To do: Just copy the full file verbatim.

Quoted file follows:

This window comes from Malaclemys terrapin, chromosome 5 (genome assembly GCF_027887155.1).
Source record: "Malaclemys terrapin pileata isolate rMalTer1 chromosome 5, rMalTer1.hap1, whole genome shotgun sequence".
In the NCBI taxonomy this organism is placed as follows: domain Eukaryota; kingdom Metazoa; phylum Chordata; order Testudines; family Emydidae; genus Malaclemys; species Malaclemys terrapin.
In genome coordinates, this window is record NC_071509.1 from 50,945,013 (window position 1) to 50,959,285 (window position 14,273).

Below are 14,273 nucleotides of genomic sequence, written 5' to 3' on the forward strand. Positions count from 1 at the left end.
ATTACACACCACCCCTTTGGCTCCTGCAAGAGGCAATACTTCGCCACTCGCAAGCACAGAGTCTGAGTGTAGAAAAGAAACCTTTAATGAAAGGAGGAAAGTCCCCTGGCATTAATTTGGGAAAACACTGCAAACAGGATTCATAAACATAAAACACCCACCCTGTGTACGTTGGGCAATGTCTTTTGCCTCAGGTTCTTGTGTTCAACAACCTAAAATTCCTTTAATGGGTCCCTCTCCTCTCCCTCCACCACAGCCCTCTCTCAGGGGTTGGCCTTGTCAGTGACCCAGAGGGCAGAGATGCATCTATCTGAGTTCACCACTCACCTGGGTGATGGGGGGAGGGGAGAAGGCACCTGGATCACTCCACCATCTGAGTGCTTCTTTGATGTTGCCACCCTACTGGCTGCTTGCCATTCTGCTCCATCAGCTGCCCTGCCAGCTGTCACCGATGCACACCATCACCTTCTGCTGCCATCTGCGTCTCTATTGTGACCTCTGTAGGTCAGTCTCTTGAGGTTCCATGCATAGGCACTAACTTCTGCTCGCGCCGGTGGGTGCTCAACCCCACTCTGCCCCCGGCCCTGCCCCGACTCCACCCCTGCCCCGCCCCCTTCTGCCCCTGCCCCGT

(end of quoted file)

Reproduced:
This window comes from Malaclemys terrapin, chromosome 5 (genome assembly GCF_027887155.1).
Source record: "Malaclemys terrapin pileata isolate rMalTer1 chromosome 5, rMalTer1.hap1, whole genome shotgun sequence".
In the NCBI taxonomy this organism is placed as follows: domain Eukaryota; kingdom Metazoa; phylum Chordata; order Testudines; family Emydidae; genus Malaclemys; species Malaclemys terrapin.
In genome coordinates, this window is record NC_071509.1 from 50,945,013 (window position 1) to 50,959,285 (window position 14,273).

Below are 14,273 nucleotides of genomic sequence, written 5' to 3' on the forward strand. Positions count from 1 at the left end.
ATTACACACCACCCCTTTGGCTCCTGCAAGAGGCAATACTTCGCCACTCGCAAGCACAGAGTCTGAGTGTAGAAAAGAAACCTTTAATGAAAGGAGGAAAGTCCCCTGGCATTAATTTGGGAAAACACTGCAAACAGGATTCATAAACATAAAACACCCACCCTGTGTACGTTGGGCAATGTCTTTTGCCTCAGGTTCTTGTGTTCAACAACCTAAAATTCCTTTAATGGGTCCCTCTCCTCTCCCTCCACCACAGCCCTCTCTCAGGGGTTGGCCTTGTCAGTGACCCAGAGGGCAGAGATGCATCTATCTGAGTTCACCACTCACCTGGGTGATGGGGGGAGGGGAGAAGGCACCTGGATCACTCCACCATCTGAGTGCTTCTTTGATGTTGCCACCCTACTGGCTGCTTGCCATTCTGCTCCATCAGCTGCCCTGCCAGCTGTCACCGATGCACACCATCACCTTCTGCTGCCATCTGCGTCTCTATTGTGACCTCTGTAGGTCAGTCTCTTGAGGTTCCATGCATAGGCACTAACTTCTGCTCGCGCCGGTGGGTGCTCAACCCCACTCTGCCCCCGGCCCTGCCCCGACTCCACCCCTGCCCCGCCCCCTTCTGCCCCTGCCCCGT